Our newest Highland female, BEM Xaralyn, joined us in July, and is fitting in nicely. She’s a lovely, sweet red girl who is learning to steer a little clear of the steers (!), because who wouldn’t?
The most exciting news is that all three girls have confirmed bred! After a two-year dry spell, we’ll finally have calves again on Skookumchuck Farm. Roxanne will calve first during the first week of October (although she’s so large Paul thinks she’ll calve in two weeks!), followed by Xoe about two weeks later. Xaralyn was successfully AI’d to a bull with genetics that are pretty new to Western Washington and will calve in March.
As summer winds to a close and fall fast approaches, now is the time to remind those of you who are considering stocking your freezers with Highland beef that we’re nearly sold out! The boys are looking great and head to the butcher at the end of September. At this point, we have two quarters (or 1 half) left for sale, and after that, we’ll have no more beef until 2014. Please place your order today!
Hope you had a wonderful summer, filled with lots of happy memories!
Paul and Amy
June 25, 2012
Summer has begun, but here in the Frost Prairie outside of Tenino, you wouldn’t know it! As with last year, Juneuary has been mostly one gray, rainy or drizzly day after the other. Spring finished out a little drier than normal, which allowed us to move the cattle to “summer” pasture almost a month earlier than anticipated. The animals have been busy eating nice grass since. This has given our home pasture a jump start. Just today, Paul and I walked through the tall grass, making mental note of weeds we’ve been working to erradicate as we’ve practiced better land management. Two winters of feeding the animals on the ground in the pasture, rotating the hay or haylage bales to those areas where the grass was the thinnest, has really begun to pay off! We picked three lupine plants (lupine is toxic and can cause birth defects in calves or abortions in pregnant cows if ingested), three tansy ragwort (very toxic to some animals if ingested, although usually avoided), and much less bracken fern than we’ve had in previous years. There are still some thin spots…we’ve made mental note to intentionally feed in those areas this coming winter to help give nutrients back to the land and encourage growth of the grass, plantain and clover seeds present in our hay bales. So much progress!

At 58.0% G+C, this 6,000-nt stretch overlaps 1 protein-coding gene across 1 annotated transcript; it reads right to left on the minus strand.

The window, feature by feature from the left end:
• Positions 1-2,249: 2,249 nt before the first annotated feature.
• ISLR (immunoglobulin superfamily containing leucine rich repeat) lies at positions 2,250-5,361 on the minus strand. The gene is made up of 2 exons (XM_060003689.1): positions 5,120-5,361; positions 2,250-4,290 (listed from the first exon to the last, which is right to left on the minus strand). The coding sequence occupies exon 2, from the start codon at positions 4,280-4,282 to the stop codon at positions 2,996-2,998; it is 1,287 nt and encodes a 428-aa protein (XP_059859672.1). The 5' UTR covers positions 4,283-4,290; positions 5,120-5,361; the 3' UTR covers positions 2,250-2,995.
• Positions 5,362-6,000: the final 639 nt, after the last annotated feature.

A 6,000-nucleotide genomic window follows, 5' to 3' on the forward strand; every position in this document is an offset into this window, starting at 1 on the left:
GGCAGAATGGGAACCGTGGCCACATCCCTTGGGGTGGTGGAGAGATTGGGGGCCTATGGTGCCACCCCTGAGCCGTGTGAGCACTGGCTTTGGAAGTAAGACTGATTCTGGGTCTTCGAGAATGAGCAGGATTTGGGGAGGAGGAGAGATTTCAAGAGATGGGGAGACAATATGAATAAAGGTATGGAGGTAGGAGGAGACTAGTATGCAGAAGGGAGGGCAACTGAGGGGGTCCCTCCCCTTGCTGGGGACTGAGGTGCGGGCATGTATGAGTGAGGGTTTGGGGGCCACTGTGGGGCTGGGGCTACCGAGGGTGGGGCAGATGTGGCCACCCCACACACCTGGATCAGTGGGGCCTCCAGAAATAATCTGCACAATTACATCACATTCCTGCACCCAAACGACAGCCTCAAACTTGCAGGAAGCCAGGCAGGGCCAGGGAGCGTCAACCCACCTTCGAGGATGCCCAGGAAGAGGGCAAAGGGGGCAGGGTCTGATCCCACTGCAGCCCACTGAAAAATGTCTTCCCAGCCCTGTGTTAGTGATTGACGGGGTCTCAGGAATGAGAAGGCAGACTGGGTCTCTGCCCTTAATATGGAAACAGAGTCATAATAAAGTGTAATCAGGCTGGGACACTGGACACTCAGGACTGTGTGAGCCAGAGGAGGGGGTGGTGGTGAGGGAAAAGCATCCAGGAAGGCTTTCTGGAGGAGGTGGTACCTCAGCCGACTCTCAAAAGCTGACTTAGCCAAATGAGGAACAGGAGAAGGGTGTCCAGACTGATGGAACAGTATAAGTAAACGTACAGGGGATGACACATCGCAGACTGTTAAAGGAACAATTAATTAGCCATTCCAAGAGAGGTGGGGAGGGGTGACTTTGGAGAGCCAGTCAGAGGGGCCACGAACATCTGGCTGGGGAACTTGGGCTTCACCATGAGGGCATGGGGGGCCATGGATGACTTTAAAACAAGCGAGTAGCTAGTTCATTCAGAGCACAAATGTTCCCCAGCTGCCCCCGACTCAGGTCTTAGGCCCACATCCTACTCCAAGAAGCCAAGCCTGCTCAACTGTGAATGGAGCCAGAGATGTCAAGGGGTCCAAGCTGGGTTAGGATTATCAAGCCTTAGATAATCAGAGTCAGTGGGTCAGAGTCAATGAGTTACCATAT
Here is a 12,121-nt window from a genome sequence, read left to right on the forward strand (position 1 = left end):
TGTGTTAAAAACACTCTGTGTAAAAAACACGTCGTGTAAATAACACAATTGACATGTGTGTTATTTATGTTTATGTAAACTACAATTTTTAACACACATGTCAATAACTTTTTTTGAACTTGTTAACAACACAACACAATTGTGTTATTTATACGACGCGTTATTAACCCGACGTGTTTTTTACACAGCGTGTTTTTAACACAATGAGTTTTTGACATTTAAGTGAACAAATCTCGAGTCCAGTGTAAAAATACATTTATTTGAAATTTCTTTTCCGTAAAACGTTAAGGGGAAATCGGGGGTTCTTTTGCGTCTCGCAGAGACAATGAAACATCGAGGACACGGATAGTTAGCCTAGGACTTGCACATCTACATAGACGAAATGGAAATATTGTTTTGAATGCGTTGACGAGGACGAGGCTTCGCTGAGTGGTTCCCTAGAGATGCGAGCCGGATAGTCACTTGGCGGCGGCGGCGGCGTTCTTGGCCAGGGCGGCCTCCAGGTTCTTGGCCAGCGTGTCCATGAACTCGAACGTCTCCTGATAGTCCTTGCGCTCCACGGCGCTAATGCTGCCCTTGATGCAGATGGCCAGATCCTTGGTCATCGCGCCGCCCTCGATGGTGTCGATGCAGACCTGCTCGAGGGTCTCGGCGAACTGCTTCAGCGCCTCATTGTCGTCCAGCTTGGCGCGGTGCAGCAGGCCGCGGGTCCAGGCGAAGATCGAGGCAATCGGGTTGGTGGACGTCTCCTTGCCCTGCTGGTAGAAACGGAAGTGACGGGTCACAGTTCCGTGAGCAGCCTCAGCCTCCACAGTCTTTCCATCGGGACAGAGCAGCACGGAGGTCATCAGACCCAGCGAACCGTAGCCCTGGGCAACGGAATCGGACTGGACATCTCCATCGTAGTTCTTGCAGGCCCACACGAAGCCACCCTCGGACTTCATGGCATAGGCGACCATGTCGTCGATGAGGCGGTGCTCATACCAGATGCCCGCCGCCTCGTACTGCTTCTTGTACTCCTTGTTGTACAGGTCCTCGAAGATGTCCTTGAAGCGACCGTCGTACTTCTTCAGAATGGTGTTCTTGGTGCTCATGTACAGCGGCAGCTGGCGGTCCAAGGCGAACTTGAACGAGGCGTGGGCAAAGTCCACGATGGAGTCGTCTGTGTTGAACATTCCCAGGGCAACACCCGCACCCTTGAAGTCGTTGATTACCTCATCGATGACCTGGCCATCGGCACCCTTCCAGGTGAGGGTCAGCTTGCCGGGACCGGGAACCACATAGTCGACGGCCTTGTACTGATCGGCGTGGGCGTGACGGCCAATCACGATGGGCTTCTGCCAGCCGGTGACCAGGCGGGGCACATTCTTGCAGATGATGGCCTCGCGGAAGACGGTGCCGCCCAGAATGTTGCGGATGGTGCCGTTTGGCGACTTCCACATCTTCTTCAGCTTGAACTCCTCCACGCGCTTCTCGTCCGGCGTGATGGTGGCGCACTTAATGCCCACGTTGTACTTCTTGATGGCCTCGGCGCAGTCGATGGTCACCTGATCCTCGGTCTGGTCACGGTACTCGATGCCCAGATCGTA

Meanwhile, our sacrifice paddock – which we barely used at all this last winter to keep mud and muck to a minimum and try to heal the area – is awash in thick grasses and clover…but still some weeds. It’s a work in process.
Why is all of this important, anyway? Healthy land means more abundant, longer lasting forage when the cattle come home at the end of the fall, which can help keep our feed costs down. Granted, with two of our females expecting calves in October, forage needs will be highest for us over the winter. This is far from ideal, but sometimes you have to roll with it. Our hope is that once our newest female, Xaralyn (“Sara”) calves in early spring, we can aim for breeding all three girls back next summer, with the goal of calving when pasture grass is abundant…just like wild ruminants (elk and deer) do! Mother Nature usually has the right idea!
Warm wishes for a fun-filled summer,
Paul and Amy